After you obtain the new birth certificate and passport for your child you need to apply for a U.S. immigrant visa for your child from the U.S. Embassy in Ouagadougou. After the adoption (or custody for purposes of emigration and adoption) is granted, visit the U.S. Embassy for a final review of the case, and the issuance of a U.S. Hague Adoption Certificate or Hague Custody Certificate, the final approval of the Form I-800 petition, and to obtain your child’s immigrant visa. This immigrant visa allows your child to travel home with you and be admitted to the United States as your child. Please contact the U.S. Embassy in Ouagadougou by email at OuagaIV@state.gov to schedule your child’s immigrant visa appointment. As part of this process, you must provide the consular officer with the Panel Physician’s medical report on the child if you did not provide it during the Form I-800 provisional approval stage. Read more about the Medical Examination[CCL(1] [CAR(2] [CCL(3] .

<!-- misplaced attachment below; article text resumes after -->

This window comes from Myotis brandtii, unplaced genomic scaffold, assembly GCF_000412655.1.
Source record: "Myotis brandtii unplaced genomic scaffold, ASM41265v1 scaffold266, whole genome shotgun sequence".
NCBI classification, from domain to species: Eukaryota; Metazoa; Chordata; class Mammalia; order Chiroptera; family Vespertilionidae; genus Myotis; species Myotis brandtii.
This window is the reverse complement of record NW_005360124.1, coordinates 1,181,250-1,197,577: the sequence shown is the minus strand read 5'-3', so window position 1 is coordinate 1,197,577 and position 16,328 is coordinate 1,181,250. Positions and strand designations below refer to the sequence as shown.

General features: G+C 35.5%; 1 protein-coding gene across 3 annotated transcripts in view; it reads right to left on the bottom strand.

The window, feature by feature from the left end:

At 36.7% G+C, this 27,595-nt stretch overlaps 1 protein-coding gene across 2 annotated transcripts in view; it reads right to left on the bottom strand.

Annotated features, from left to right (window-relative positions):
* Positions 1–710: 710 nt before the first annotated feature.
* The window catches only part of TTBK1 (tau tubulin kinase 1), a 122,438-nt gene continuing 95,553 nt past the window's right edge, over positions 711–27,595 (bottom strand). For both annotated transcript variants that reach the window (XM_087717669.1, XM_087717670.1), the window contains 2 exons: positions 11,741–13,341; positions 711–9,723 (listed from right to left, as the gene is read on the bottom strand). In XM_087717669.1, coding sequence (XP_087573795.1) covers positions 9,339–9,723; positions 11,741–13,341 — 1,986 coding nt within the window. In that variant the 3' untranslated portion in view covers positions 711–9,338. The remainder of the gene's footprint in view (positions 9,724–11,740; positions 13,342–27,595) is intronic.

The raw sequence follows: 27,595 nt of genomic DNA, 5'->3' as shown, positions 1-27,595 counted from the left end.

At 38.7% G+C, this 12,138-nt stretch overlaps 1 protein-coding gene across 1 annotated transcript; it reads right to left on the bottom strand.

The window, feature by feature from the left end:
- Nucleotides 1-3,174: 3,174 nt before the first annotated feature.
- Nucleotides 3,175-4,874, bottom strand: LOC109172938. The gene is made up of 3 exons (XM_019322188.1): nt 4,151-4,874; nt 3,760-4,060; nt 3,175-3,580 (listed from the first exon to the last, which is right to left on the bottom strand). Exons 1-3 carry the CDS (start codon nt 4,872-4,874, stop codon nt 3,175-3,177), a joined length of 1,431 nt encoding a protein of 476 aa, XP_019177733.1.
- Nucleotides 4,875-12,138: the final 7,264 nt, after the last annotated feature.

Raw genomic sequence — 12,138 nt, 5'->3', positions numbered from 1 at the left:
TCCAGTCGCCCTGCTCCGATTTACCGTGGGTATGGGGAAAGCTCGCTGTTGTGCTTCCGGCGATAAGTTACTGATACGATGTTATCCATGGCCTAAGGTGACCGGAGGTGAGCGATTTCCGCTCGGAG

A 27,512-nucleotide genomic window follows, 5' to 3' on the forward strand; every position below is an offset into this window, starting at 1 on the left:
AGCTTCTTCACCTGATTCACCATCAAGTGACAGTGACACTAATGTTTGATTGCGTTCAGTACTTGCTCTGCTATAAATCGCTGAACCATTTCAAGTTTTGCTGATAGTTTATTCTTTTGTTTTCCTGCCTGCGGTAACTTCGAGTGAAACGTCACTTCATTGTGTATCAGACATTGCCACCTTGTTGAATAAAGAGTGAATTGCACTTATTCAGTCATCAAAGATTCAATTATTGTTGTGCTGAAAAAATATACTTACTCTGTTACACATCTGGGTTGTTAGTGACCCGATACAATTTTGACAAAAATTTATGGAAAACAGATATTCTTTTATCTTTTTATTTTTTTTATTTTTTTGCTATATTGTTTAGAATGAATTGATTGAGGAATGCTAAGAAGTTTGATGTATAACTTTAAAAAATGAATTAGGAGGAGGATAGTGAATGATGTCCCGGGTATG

Before coming for your child’s immigrant visa interview, please complete an Electronic Immigrant Visa Application (DS-260) online at the Consular Electronic Application Center (CEAC). You should receive a letter from the National Visa Center (NVC) confirming receipt of the provisionally approved Form I-800 petition and assignment of a case number and an invoice ID number. You will need this information to log into CEAC to file the DS-260 for your child. You should fill out these forms in your child's name. Answer every item on the form. If information is not applicable, please write “N/A” in the block. Print and bring the DS-260 confirmation page to the visa interview. Review the DS-260 FAQs, our Online Immigrant Visa Forms page, or contact NVC at NVCAdoptions@state.gov or +1-603-334-0700 if you have questions about completing the online DS-260 form.
Child Citizenship Act